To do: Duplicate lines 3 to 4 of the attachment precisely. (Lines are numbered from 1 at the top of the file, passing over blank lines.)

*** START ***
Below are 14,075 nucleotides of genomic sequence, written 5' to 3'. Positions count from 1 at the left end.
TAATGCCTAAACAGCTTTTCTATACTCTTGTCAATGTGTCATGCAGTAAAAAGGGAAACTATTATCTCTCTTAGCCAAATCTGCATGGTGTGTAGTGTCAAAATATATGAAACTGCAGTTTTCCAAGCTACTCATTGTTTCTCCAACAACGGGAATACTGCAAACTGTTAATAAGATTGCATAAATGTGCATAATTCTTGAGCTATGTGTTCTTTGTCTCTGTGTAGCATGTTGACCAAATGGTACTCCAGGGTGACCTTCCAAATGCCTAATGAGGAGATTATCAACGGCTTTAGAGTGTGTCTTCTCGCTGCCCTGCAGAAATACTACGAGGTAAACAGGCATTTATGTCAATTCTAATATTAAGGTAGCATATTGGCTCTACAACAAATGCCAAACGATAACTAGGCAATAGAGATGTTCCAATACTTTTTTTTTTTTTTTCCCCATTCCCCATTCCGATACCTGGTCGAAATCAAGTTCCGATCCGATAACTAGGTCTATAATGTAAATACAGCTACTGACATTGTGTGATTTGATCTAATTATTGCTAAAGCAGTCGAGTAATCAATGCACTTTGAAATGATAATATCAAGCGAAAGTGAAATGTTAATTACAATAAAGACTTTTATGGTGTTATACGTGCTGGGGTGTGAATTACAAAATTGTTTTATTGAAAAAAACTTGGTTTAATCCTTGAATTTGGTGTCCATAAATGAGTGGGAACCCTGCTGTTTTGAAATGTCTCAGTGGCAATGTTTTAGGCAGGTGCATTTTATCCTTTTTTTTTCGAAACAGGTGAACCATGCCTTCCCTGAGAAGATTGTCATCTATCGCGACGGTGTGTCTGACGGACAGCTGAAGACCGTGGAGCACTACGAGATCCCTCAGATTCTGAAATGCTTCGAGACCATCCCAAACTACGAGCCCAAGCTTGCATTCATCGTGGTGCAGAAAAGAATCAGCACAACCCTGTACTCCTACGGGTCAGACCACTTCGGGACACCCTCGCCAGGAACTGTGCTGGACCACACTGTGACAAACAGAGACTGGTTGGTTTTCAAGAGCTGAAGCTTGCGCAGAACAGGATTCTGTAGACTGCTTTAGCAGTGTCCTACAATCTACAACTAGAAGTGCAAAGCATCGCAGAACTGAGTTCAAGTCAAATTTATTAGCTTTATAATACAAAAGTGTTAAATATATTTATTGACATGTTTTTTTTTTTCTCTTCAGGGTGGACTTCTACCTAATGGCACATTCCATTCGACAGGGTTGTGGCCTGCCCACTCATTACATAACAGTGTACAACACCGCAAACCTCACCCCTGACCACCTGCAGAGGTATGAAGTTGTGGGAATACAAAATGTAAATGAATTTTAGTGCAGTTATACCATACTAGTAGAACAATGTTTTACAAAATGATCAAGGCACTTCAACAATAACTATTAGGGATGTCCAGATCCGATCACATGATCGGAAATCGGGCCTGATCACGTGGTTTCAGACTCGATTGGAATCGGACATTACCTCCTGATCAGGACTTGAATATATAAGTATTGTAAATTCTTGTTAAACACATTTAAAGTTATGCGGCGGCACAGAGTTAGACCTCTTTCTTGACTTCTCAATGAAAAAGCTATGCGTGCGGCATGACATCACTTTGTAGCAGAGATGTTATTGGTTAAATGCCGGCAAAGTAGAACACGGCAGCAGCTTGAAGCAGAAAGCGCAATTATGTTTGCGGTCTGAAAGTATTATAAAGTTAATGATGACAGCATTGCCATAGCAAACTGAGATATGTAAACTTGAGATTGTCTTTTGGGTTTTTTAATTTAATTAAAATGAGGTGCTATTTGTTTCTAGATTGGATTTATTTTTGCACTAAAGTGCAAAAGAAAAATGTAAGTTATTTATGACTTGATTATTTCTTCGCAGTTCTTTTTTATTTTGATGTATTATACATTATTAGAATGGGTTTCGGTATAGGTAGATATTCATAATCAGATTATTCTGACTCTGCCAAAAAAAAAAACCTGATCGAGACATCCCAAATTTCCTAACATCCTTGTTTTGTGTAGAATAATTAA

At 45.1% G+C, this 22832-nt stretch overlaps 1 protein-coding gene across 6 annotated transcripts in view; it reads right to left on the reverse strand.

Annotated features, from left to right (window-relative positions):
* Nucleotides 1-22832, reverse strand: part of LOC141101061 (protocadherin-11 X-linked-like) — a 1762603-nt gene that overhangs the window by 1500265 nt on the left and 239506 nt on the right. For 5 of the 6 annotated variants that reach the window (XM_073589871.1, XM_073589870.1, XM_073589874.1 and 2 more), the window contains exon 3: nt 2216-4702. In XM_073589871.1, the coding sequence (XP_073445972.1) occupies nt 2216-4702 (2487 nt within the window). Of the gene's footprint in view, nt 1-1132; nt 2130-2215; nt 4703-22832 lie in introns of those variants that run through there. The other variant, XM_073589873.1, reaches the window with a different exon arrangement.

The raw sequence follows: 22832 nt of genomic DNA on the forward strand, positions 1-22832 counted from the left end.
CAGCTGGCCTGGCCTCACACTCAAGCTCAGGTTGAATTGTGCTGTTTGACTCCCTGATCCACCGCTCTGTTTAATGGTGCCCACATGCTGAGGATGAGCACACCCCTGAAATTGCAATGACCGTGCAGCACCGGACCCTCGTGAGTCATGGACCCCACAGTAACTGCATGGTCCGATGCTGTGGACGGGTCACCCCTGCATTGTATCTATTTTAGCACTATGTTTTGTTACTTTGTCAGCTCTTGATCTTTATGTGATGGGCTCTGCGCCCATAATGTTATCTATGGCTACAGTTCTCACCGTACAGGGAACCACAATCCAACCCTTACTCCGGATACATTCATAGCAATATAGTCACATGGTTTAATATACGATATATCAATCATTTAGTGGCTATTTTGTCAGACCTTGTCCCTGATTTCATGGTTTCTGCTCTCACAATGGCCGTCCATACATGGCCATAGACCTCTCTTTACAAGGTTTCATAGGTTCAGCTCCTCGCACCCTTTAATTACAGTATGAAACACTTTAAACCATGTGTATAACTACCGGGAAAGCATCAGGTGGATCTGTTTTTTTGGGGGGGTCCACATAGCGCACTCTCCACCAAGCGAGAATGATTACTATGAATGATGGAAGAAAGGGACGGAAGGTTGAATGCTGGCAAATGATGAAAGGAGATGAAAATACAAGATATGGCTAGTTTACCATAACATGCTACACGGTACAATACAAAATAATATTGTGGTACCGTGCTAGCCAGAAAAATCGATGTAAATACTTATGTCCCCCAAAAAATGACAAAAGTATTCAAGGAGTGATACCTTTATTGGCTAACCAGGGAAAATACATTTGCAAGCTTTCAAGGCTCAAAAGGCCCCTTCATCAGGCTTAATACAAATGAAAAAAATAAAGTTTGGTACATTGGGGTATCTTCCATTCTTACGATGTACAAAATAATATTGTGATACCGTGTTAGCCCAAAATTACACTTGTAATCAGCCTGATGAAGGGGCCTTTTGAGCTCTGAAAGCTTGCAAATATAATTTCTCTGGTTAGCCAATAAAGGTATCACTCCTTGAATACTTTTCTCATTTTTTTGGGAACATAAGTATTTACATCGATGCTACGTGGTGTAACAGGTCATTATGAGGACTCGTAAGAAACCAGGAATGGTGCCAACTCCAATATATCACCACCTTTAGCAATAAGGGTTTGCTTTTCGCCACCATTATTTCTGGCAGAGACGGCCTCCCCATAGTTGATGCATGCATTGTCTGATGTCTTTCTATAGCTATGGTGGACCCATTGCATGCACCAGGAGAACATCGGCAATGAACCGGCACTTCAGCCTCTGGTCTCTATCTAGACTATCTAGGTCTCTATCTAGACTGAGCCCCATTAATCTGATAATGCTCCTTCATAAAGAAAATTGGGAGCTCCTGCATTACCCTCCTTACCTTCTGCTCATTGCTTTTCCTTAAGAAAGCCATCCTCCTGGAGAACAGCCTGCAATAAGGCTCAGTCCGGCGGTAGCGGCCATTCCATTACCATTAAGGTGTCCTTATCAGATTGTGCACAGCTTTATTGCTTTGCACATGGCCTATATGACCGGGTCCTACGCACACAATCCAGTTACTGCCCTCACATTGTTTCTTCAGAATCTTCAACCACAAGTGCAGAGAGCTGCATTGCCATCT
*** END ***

At 45.1% G+C, this 22832-nt stretch overlaps 1 protein-coding gene across 6 annotated transcripts in view; it reads right to left on the reverse strand.

Annotated features, from left to right (window-relative positions):